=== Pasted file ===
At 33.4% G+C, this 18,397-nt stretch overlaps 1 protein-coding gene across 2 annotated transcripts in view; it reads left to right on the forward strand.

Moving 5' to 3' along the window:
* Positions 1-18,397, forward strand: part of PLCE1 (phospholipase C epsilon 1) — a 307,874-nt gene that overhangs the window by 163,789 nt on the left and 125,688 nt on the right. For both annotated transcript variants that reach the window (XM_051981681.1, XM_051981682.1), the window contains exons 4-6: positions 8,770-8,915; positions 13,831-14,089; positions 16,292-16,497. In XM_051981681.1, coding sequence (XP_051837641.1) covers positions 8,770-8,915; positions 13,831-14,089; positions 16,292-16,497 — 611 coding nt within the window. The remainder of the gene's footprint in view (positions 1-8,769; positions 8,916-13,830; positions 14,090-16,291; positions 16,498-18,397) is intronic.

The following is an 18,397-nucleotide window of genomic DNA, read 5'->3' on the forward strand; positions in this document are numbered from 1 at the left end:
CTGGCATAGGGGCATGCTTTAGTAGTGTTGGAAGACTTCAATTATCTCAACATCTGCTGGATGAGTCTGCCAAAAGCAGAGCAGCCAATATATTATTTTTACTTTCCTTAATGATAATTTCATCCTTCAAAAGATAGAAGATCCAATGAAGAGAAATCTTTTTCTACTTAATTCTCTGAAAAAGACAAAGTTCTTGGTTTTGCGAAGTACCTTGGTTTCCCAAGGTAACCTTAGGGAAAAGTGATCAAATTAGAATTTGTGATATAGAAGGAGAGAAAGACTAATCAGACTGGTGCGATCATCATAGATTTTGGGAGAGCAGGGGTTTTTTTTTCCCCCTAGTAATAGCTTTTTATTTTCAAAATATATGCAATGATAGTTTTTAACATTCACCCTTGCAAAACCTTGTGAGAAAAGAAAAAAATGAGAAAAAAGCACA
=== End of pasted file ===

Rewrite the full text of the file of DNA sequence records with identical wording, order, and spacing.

At 33.4% G+C, this 18,397-nt stretch overlaps 1 protein-coding gene across 2 annotated transcripts in view; it reads left to right on the forward strand.

Moving 5' to 3' along the window:
* Positions 1-18,397, forward strand: part of PLCE1 (phospholipase C epsilon 1) — a 307,874-nt gene that overhangs the window by 163,789 nt on the left and 125,688 nt on the right. For both annotated transcript variants that reach the window (XM_051981681.1, XM_051981682.1), the window contains exons 4-6: positions 8,770-8,915; positions 13,831-14,089; positions 16,292-16,497. In XM_051981681.1, coding sequence (XP_051837641.1) covers positions 8,770-8,915; positions 13,831-14,089; positions 16,292-16,497 — 611 coding nt within the window. The remainder of the gene's footprint in view (positions 1-8,769; positions 8,916-13,830; positions 14,090-16,291; positions 16,498-18,397) is intronic.

The following is an 18,397-nucleotide window of genomic DNA, read 5'->3' on the forward strand; positions in this document are numbered from 1 at the left end:
CTGGCATAGGGGCATGCTTTAGTAGTGTTGGAAGACTTCAATTATCTCAACATCTGCTGGATGAGTCTGCCAAAAGCAGAGCAGCCAATATATTATTTTTACTTTCCTTAATGATAATTTCATCCTTCAAAAGATAGAAGATCCAATGAAGAGAAATCTTTTTCTACTTAATTCTCTGAAAAAGACAAAGTTCTTGGTTTTGCGAAGTACCTTGGTTTCCCAAGGTAACCTTAGGGAAAAGTGATCAAATTAGAATTTGTGATATAGAAGGAGAGAAAGACTAATCAGACTGGTGCGATCATCATAGATTTTGGGAGAGCAGGGGTTTTTTTTTCCCCCTAGTAATAGCTTTTTATTTTCAAAATATATGCAATGATAGTTTTTAACATTCACCCTTGCAAAACCTTGTGAGAAAAGAAAAAAATGAGAAAAAAGCACA